A federal appeals court on Friday temporarily blocked a limited spoliation order against Donald Trump in the criminal case of former presidential campaign sabotage in Washington, D.C., allowing potential witnesses in the case to speak freely again.
In a brief order, a three-judge panel of the U.S. D.C. Circuit Court of Appeals said it would stay the harsh order issued by District Judge Tanya Sutgan, giving Trump more time to consider a request to stay the order while his appeal is proposed. Court.
The appeals justices — Barack Obama appointees Patricia Millett and Cornelia Billard and Joe Biden appointee Brad Garcia — said they would fast-track Trump’s appeal of the gag order and hear arguments on the matter on Nov. 20.
Since his arrest, Trump has been trying to suspend further restrictions on his ability to speak publicly. Justice Department lawyers have so far successfully argued that Trump’s speech should be curtailed because of how often he posts on social media about potential witnesses in his case, which could lead to harassment or affect their credibility with his jury.
Sutgen ruled against Trump’s lawyers, saying the former president was legal as a criminal defendant, even as he challenged it on constitutional grounds in an appeals court.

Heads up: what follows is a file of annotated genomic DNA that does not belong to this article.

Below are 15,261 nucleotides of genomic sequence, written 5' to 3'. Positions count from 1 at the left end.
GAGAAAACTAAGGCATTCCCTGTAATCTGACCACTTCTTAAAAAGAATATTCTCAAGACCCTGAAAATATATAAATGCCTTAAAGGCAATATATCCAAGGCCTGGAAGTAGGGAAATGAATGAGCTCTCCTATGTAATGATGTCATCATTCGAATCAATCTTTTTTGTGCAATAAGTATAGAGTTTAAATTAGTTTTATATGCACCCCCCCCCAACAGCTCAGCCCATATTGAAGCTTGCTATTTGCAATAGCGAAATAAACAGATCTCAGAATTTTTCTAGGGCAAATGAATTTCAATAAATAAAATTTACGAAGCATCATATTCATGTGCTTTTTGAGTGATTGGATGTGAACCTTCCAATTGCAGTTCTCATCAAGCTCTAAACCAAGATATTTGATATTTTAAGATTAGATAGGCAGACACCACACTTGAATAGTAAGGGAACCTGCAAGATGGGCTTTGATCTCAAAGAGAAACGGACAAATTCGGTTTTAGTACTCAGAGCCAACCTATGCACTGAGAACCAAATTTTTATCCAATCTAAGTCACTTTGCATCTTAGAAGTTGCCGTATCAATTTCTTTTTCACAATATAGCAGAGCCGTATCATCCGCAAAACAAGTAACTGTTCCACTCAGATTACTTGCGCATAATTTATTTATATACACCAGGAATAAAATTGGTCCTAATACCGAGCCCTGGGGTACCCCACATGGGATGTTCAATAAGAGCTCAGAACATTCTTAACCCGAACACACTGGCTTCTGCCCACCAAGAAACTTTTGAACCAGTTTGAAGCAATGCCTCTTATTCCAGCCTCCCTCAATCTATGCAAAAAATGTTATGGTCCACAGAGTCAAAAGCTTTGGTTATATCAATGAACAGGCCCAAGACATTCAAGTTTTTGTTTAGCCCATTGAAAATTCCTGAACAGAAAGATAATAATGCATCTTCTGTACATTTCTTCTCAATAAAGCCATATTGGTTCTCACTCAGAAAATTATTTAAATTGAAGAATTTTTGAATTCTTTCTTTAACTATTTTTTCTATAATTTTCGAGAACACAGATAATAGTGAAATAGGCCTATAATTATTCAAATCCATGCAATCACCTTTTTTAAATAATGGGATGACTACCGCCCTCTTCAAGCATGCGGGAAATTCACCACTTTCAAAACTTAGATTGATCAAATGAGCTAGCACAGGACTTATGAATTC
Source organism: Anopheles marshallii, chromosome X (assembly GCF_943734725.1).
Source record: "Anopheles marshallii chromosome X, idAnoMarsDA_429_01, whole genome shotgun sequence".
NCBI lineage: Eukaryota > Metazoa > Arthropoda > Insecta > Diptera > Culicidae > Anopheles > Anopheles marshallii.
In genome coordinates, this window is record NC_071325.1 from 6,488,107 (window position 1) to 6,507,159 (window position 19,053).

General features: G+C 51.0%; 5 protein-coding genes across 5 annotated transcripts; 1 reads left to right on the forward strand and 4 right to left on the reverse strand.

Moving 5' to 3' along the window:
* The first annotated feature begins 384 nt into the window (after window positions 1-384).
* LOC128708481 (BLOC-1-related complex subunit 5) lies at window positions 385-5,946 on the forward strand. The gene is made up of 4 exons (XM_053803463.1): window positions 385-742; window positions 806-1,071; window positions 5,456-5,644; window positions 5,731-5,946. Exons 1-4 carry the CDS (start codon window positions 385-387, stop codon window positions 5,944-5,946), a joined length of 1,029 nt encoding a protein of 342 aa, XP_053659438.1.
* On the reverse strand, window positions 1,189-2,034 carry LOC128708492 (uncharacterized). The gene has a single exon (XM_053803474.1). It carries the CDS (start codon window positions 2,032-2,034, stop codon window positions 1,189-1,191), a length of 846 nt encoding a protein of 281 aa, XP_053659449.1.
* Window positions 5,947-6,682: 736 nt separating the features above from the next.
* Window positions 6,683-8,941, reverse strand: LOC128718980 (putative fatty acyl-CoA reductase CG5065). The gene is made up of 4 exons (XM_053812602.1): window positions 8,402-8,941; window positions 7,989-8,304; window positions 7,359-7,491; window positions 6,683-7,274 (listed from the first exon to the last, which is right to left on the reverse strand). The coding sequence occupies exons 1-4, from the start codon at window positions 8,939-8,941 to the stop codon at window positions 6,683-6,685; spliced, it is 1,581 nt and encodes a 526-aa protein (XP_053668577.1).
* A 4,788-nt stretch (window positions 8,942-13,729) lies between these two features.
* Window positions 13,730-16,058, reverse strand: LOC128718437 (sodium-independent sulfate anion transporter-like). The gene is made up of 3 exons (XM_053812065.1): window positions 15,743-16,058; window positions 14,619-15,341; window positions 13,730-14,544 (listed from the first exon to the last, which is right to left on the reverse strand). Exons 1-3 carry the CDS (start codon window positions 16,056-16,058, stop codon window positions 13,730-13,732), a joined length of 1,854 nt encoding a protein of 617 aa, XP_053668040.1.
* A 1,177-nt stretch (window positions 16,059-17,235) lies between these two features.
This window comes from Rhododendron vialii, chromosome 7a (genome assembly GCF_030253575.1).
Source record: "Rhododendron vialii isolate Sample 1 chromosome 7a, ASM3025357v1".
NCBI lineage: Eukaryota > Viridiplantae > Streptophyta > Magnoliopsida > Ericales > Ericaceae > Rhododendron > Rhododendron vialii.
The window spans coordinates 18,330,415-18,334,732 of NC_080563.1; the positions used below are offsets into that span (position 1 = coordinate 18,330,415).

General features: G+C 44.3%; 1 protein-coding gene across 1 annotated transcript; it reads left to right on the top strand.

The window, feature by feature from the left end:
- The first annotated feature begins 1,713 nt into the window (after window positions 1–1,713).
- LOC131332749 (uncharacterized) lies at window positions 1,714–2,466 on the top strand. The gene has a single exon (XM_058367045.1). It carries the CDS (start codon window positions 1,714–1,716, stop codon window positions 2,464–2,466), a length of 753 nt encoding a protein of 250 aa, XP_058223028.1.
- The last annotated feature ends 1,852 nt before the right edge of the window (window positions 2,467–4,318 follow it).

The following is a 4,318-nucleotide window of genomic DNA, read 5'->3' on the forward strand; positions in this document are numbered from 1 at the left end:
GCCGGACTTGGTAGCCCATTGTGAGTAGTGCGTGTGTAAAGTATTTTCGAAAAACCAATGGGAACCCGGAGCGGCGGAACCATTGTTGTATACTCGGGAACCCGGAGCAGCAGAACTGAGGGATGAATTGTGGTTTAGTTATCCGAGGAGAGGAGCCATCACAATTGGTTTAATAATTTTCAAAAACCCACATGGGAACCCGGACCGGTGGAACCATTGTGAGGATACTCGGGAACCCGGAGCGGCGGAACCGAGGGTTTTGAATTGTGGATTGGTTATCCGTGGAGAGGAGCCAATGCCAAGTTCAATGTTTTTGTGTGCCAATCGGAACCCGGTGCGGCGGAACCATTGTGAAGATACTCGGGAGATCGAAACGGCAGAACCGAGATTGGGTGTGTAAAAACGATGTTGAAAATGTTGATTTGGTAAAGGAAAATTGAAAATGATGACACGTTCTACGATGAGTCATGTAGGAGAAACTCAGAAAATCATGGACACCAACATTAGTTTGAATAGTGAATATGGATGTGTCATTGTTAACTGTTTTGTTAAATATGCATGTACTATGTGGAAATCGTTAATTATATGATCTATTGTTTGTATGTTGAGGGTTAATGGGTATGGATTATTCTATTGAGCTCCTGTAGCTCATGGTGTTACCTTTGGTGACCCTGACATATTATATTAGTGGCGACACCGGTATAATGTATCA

After Sutgan temporarily disabled the gag order, Trump quickly resumed posting threatening posts about lawyers and potential witnesses on social media, lawyers from Special Counsel Jack Smith’s office told the judge as they urged the restrictions to be reinstated.
In reinstating the order earlier this week, Sutgen noted that a post targeting Trump’s former chief of staff, Mark Meadows, “almost certainly” would have violated it if it hadn’t been suspended.
Now, the Court of Appeal will consider whether the former president can be granted relief in the matter.
“The prosecution’s request for a gag order is hostile to President Trump’s views and his relentless criticism of the government—including the case,” Trump’s lawyers told the appeals court on Thursday. “The gag order represents an unconstitutional antagonism to President Trump’s vision. It must be stopped immediately.
The order limits Trump’s ability to publicly target court personnel, potential witnesses or the special counsel and his staff. The order does not impose restrictions on certain comments about Washington, D.C., — where the arbitration is held — or disparaging comments about the judiciary, both of which the government sought.
This story has been updated with additional details.